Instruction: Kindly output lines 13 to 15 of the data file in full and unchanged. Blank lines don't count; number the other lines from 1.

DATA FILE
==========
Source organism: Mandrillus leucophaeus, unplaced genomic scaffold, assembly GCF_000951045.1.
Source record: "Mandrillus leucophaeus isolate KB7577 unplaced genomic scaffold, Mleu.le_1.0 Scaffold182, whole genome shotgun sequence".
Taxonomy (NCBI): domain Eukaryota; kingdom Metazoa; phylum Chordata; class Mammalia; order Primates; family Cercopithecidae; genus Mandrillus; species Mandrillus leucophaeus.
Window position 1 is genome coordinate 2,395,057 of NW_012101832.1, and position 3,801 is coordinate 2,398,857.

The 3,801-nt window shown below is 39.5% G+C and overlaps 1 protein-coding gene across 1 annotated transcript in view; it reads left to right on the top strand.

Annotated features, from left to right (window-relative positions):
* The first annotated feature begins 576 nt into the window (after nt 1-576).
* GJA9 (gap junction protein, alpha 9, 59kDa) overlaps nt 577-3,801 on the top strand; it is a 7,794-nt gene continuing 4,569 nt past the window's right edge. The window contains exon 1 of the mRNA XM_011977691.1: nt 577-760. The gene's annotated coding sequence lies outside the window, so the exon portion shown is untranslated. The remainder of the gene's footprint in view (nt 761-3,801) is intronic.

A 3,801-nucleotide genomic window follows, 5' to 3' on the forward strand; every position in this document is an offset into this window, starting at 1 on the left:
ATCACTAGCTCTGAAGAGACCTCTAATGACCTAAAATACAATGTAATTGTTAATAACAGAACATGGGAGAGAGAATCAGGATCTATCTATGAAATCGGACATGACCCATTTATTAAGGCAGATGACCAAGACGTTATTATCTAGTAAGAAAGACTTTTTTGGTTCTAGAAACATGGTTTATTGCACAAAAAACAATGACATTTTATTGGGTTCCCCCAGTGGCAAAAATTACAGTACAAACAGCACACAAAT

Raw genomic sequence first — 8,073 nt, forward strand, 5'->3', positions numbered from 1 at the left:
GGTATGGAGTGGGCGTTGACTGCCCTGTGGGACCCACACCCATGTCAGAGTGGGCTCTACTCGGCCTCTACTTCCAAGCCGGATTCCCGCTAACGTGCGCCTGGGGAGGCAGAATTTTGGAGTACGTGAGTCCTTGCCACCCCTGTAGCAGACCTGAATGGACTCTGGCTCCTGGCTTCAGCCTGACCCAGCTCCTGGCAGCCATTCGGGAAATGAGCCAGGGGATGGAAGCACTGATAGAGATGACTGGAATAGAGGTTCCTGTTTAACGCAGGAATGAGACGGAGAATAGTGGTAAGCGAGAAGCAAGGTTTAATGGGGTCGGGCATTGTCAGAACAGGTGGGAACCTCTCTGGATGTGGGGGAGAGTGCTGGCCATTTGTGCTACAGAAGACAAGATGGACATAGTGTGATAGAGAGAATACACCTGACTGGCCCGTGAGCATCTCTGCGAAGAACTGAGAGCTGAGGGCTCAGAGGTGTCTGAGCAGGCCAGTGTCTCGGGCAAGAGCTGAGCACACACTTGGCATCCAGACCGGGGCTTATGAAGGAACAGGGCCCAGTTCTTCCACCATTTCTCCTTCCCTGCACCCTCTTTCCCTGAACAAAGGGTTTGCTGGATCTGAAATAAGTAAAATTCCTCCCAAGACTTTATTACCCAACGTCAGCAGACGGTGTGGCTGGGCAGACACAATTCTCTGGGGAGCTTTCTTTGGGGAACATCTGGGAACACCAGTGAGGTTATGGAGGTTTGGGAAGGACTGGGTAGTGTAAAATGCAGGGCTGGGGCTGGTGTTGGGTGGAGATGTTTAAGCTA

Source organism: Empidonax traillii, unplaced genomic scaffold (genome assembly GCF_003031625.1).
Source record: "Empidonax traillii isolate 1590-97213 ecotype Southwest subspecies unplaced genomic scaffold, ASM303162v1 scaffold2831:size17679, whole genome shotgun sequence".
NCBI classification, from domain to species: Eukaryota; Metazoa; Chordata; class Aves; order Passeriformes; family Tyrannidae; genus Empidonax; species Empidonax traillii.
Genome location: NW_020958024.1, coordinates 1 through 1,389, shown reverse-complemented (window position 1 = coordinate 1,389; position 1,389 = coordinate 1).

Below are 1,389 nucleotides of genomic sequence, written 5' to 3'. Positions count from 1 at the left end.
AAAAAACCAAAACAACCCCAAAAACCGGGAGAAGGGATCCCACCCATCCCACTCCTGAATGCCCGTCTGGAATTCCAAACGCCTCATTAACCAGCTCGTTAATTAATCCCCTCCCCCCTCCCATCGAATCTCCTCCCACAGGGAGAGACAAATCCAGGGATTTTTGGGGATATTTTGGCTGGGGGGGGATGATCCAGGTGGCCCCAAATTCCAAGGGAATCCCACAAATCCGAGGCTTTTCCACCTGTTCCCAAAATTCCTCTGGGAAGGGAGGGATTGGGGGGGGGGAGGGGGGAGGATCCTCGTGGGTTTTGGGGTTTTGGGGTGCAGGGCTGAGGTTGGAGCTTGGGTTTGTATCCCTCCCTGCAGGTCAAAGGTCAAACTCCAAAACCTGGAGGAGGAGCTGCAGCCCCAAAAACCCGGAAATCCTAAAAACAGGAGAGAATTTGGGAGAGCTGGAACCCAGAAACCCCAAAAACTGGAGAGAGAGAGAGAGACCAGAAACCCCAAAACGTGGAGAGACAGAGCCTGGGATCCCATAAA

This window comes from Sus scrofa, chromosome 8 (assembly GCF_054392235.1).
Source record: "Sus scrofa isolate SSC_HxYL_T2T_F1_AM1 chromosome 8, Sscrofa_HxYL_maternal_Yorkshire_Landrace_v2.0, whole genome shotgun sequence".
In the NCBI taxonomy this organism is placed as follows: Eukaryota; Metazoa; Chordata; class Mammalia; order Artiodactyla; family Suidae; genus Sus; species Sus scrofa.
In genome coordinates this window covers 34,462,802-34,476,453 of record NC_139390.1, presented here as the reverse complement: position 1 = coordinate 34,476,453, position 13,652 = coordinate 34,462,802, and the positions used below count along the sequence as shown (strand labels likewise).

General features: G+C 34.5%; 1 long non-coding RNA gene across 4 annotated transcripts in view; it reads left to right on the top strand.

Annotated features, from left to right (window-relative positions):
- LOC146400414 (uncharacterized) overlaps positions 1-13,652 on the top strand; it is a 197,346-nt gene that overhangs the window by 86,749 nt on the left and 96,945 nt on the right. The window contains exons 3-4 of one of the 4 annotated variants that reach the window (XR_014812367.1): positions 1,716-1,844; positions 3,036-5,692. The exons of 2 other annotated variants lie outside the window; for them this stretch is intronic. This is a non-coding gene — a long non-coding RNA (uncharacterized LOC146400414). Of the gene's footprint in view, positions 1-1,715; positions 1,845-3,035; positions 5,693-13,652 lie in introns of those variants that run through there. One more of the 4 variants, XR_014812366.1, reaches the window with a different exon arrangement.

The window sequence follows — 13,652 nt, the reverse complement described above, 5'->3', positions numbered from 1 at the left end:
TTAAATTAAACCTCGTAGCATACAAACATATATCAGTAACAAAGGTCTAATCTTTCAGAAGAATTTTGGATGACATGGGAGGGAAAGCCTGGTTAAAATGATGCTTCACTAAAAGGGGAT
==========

Source organism: Empidonax traillii, unplaced genomic scaffold (genome assembly GCF_003031625.1).
Source record: "Empidonax traillii isolate 1590-97213 ecotype Southwest subspecies unplaced genomic scaffold, ASM303162v1 scaffold2831:size17679, whole genome shotgun sequence".
NCBI classification, from domain to species: Eukaryota; Metazoa; Chordata; class Aves; order Passeriformes; family Tyrannidae; genus Empidonax; species Empidonax traillii.